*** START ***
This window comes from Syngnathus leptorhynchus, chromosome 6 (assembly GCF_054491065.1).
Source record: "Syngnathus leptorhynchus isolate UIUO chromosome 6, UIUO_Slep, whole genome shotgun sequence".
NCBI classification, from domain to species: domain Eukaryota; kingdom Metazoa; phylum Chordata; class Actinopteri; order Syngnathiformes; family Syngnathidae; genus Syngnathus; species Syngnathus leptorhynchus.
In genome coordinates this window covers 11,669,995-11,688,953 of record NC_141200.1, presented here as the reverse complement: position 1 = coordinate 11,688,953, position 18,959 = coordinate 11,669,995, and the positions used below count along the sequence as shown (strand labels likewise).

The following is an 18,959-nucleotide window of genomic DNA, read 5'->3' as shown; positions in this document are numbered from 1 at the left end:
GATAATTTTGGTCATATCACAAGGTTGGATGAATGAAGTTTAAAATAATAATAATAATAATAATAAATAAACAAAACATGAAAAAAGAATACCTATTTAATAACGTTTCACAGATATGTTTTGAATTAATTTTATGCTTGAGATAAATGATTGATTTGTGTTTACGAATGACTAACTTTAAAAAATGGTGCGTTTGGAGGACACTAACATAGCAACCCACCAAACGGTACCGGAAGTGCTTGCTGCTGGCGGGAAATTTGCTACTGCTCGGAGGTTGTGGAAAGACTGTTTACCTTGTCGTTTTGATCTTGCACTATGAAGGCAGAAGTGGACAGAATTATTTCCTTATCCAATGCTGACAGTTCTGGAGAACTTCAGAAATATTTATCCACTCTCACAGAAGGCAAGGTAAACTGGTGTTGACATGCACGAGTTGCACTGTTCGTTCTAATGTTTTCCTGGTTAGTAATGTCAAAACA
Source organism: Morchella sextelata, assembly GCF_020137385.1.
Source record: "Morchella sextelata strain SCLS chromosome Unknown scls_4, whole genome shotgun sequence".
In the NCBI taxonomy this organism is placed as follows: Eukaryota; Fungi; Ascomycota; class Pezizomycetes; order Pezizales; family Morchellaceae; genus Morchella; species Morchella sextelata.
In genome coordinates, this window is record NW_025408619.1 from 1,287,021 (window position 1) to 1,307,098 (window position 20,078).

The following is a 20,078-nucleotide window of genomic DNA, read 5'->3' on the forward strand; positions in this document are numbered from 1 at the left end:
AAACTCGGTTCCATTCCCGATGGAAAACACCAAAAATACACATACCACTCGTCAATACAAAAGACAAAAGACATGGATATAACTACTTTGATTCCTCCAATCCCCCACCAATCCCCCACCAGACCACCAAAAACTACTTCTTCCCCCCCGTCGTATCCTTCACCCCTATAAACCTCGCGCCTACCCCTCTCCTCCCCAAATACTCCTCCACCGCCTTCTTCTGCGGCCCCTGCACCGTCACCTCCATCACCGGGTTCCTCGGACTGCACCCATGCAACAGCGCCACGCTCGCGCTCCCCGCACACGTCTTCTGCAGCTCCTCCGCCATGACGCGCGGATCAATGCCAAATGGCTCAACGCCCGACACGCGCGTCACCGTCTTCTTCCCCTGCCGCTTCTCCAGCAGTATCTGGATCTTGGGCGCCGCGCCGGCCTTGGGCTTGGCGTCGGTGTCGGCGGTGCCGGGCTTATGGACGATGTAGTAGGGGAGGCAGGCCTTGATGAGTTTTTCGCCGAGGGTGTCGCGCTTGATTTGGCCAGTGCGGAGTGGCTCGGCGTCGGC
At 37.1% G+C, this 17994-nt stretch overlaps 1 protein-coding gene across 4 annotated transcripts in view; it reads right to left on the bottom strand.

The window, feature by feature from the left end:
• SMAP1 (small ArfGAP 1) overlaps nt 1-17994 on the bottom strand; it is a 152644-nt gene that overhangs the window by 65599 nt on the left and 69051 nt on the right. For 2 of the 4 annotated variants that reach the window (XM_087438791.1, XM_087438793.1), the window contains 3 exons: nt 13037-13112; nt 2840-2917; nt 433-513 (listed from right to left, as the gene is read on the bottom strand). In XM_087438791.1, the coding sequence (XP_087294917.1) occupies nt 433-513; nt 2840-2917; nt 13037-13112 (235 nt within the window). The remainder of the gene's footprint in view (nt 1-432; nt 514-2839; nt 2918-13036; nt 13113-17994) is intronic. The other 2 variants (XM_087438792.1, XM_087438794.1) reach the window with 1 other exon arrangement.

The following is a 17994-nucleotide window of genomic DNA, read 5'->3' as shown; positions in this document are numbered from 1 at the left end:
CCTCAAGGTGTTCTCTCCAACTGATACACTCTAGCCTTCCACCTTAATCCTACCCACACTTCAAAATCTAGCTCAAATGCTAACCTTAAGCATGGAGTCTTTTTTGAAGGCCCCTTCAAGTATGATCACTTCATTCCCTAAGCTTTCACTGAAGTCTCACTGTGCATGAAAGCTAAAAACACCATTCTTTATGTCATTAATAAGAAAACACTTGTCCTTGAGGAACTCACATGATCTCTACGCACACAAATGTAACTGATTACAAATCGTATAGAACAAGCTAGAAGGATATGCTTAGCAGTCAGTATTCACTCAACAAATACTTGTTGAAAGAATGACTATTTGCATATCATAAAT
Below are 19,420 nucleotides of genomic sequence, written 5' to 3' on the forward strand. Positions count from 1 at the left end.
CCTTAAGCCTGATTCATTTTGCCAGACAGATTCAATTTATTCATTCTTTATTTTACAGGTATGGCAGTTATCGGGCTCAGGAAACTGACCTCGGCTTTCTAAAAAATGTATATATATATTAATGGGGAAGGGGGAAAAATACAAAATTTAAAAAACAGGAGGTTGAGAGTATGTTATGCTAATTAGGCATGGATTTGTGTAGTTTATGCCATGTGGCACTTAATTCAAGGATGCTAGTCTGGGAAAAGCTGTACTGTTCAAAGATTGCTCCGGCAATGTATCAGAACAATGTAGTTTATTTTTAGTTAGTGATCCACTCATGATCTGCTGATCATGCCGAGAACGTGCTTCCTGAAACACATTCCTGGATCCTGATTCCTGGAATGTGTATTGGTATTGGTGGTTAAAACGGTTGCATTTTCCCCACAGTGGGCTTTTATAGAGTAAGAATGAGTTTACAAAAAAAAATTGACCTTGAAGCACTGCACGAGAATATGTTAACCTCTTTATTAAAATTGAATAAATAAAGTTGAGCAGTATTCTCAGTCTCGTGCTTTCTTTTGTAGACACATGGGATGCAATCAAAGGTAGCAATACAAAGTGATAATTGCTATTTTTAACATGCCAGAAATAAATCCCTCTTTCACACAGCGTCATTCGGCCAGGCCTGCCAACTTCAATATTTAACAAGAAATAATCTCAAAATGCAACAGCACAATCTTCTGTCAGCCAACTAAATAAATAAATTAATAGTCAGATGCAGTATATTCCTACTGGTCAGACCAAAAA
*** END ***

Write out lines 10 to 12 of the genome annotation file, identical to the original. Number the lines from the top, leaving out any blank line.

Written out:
In genome coordinates, this window is record NW_025408619.1 from 1,287,021 (window position 1) to 1,307,098 (window position 20,078).

The following is a 20,078-nucleotide window of genomic DNA, read 5'->3' on the forward strand; positions in this document are numbered from 1 at the left end:
AAACTCGGTTCCATTCCCGATGGAAAACACCAAAAATACACATACCACTCGTCAATACAAAAGACAAAAGACATGGATATAACTACTTTGATTCCTCCAATCCCCCACCAATCCCCCACCAGACCACCAAAAACTACTTCTTCCCCCCCGTCGTATCCTTCACCCCTATAAACCTCGCGCCTACCCCTCTCCTCCCCAAATACTCCTCCACCGCCTTCTTCTGCGGCCCCTGCACCGTCACCTCCATCACCGGGTTCCTCGGACTGCACCCATGCAACAGCGCCACGCTCGCGCTCCCCGCACACGTCTTCTGCAGCTCCTCCGCCATGACGCGCGGATCAATGCCAAATGGCTCAACGCCCGACACGCGCGTCACCGTCTTCTTCCCCTGCCGCTTCTCCAGCAGTATCTGGATCTTGGGCGCCGCGCCGGCCTTGGGCTTGGCGTCGGTGTCGGCGGTGCCGGGCTTATGGACGATGTAGTAGGGGAGGCAGGCCTTGATGAGTTTTTCGCCGAGGGTGTCGCGCTTGATTTGGCCAGTGCGGAGTGGCTCGGCGTCGGC